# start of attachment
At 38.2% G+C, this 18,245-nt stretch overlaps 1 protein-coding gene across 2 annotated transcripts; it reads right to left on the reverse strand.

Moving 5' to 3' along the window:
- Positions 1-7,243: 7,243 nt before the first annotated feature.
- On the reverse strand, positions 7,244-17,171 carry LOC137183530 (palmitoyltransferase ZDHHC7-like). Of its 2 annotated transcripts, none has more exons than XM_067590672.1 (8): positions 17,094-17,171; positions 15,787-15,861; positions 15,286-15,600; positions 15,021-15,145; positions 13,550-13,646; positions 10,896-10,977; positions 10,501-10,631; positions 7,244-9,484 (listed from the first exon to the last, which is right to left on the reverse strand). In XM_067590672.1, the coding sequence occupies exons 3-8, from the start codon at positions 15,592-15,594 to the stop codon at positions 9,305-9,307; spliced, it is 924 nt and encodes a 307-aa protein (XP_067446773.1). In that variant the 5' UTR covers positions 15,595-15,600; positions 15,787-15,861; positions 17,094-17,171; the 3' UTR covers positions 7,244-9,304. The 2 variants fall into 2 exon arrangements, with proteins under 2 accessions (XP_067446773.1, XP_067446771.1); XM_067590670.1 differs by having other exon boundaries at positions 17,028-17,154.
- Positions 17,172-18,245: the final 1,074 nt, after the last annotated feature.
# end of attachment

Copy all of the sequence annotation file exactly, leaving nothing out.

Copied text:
At 38.2% G+C, this 18,245-nt stretch overlaps 1 protein-coding gene across 2 annotated transcripts; it reads right to left on the reverse strand.

Moving 5' to 3' along the window:
- Positions 1-7,243: 7,243 nt before the first annotated feature.
- On the reverse strand, positions 7,244-17,171 carry LOC137183530 (palmitoyltransferase ZDHHC7-like). Of its 2 annotated transcripts, none has more exons than XM_067590672.1 (8): positions 17,094-17,171; positions 15,787-15,861; positions 15,286-15,600; positions 15,021-15,145; positions 13,550-13,646; positions 10,896-10,977; positions 10,501-10,631; positions 7,244-9,484 (listed from the first exon to the last, which is right to left on the reverse strand). In XM_067590672.1, the coding sequence occupies exons 3-8, from the start codon at positions 15,592-15,594 to the stop codon at positions 9,305-9,307; spliced, it is 924 nt and encodes a 307-aa protein (XP_067446773.1). In that variant the 5' UTR covers positions 15,595-15,600; positions 15,787-15,861; positions 17,094-17,171; the 3' UTR covers positions 7,244-9,304. The 2 variants fall into 2 exon arrangements, with proteins under 2 accessions (XP_067446773.1, XP_067446771.1); XM_067590670.1 differs by having other exon boundaries at positions 17,028-17,154.
- Positions 17,172-18,245: the final 1,074 nt, after the last annotated feature.